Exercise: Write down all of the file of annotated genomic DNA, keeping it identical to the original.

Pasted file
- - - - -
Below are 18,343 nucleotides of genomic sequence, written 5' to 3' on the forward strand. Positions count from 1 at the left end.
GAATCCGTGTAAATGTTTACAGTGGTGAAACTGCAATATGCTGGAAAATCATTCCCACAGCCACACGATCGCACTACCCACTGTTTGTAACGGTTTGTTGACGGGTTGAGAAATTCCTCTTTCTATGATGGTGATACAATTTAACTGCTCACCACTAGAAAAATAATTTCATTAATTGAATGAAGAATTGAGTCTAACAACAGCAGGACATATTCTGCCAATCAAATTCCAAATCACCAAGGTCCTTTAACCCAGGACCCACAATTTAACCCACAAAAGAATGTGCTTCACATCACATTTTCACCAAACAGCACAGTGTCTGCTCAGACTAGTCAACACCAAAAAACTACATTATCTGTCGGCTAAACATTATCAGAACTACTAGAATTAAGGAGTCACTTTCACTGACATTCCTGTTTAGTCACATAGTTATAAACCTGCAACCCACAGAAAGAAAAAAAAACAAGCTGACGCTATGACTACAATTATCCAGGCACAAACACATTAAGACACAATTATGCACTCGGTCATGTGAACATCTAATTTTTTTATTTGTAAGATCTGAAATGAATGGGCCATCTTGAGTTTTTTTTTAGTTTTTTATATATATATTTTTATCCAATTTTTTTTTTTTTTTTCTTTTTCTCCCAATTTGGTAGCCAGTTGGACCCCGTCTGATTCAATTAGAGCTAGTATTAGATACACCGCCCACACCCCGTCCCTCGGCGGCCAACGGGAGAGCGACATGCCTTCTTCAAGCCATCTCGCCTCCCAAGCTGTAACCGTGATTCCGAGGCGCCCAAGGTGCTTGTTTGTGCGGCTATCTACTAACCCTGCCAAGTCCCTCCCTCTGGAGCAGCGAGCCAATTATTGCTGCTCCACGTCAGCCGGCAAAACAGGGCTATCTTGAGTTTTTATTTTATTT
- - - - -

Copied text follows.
Below are 18,343 nucleotides of genomic sequence, written 5' to 3' on the forward strand. Positions count from 1 at the left end.
GAATCCGTGTAAATGTTTACAGTGGTGAAACTGCAATATGCTGGAAAATCATTCCCACAGCCACACGATCGCACTACCCACTGTTTGTAACGGTTTGTTGACGGGTTGAGAAATTCCTCTTTCTATGATGGTGATACAATTTAACTGCTCACCACTAGAAAAATAATTTCATTAATTGAATGAAGAATTGAGTCTAACAACAGCAGGACATATTCTGCCAATCAAATTCCAAATCACCAAGGTCCTTTAACCCAGGACCCACAATTTAACCCACAAAAGAATGTGCTTCACATCACATTTTCACCAAACAGCACAGTGTCTGCTCAGACTAGTCAACACCAAAAAACTACATTATCTGTCGGCTAAACATTATCAGAACTACTAGAATTAAGGAGTCACTTTCACTGACATTCCTGTTTAGTCACATAGTTATAAACCTGCAACCCACAGAAAGAAAAAAAAACAAGCTGACGCTATGACTACAATTATCCAGGCACAAACACATTAAGACACAATTATGCACTCGGTCATGTGAACATCTAATTTTTTTATTTGTAAGATCTGAAATGAATGGGCCATCTTGAGTTTTTTTTTAGTTTTTTATATATATATTTTTATCCAATTTTTTTTTTTTTTTTCTTTTTCTCCCAATTTGGTAGCCAGTTGGACCCCGTCTGATTCAATTAGAGCTAGTATTAGATACACCGCCCACACCCCGTCCCTCGGCGGCCAACGGGAGAGCGACATGCCTTCTTCAAGCCATCTCGCCTCCCAAGCTGTAACCGTGATTCCGAGGCGCCCAAGGTGCTTGTTTGTGCGGCTATCTACTAACCCTGCCAAGTCCCTCCCTCTGGAGCAGCGAGCCAATTATTGCTGCTCCACGTCAGCCGGCAAAACAGGGCTATCTTGAGTTTTTATTTTATTT